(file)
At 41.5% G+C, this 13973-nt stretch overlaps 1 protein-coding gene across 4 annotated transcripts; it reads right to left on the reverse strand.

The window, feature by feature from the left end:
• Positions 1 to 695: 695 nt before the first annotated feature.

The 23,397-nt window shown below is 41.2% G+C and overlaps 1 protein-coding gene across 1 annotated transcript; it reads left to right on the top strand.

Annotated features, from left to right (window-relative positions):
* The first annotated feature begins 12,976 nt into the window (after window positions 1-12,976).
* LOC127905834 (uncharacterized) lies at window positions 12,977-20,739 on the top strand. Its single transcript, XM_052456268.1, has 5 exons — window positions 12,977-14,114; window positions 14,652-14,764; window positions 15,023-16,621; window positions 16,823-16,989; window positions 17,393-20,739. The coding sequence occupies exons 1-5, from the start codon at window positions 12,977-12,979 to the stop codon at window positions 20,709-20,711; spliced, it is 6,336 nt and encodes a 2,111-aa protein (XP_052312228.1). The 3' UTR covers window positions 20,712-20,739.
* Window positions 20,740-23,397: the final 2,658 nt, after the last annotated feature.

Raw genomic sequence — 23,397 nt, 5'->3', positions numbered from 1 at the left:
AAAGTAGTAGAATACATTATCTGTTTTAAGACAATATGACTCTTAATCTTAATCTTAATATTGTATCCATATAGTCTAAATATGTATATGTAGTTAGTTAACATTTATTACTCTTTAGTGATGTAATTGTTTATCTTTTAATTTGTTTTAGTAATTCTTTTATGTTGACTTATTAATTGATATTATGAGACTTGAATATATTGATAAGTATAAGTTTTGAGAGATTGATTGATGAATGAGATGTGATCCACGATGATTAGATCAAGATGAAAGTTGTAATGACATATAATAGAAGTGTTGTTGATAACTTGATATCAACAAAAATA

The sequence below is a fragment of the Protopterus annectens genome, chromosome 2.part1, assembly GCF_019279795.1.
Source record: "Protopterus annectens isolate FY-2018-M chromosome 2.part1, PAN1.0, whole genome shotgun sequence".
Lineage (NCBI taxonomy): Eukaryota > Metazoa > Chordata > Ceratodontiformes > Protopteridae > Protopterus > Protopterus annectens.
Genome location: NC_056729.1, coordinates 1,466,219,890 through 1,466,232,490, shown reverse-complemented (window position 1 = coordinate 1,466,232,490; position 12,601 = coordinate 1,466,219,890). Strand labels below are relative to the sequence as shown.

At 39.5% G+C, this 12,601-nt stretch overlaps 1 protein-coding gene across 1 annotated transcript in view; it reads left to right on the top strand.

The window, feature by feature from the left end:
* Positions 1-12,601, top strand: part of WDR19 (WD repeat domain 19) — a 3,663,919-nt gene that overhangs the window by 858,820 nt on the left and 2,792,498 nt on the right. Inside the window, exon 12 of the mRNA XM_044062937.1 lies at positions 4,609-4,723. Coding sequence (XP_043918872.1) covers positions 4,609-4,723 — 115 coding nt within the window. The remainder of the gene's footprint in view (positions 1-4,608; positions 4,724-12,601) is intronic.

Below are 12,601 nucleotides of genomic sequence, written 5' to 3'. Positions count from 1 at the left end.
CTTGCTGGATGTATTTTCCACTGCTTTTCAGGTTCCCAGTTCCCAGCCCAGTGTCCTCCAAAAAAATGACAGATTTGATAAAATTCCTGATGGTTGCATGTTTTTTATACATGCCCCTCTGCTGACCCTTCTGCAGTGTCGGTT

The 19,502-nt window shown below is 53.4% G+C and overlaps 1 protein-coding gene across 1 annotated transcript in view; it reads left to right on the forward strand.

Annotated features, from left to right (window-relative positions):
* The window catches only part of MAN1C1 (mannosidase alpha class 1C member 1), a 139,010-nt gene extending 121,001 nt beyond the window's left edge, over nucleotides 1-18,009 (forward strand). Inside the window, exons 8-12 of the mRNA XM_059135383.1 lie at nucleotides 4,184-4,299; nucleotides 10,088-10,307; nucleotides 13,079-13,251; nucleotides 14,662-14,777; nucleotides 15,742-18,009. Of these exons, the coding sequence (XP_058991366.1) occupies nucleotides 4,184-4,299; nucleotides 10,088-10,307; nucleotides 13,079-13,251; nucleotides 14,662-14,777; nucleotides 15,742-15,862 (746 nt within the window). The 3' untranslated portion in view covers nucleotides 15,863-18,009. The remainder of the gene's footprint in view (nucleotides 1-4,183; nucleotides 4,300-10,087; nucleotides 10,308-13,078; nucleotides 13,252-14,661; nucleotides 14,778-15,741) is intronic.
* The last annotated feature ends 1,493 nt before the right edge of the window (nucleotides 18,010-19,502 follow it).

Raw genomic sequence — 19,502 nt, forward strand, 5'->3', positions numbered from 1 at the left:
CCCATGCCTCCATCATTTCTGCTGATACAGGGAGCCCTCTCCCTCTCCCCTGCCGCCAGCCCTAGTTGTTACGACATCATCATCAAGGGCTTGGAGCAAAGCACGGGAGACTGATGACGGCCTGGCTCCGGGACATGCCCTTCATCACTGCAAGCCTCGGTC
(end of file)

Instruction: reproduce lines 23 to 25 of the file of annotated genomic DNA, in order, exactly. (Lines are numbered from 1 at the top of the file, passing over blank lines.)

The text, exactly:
* The last annotated feature ends 1,493 nt before the right edge of the window (nucleotides 18,010-19,502 follow it).

Raw genomic sequence — 19,502 nt, forward strand, 5'->3', positions numbered from 1 at the left:
CCCATGCCTCCATCATTTCTGCTGATACAGGGAGCCCTCTCCCTCTCCCCTGCCGCCAGCCCTAGTTGTTACGACATCATCATCAAGGGCTTGGAGCAAAGCACGGGAGACTGATGACGGCCTGGCTCCGGGACATGCCCTTCATCACTGCAAGCCTCGGTC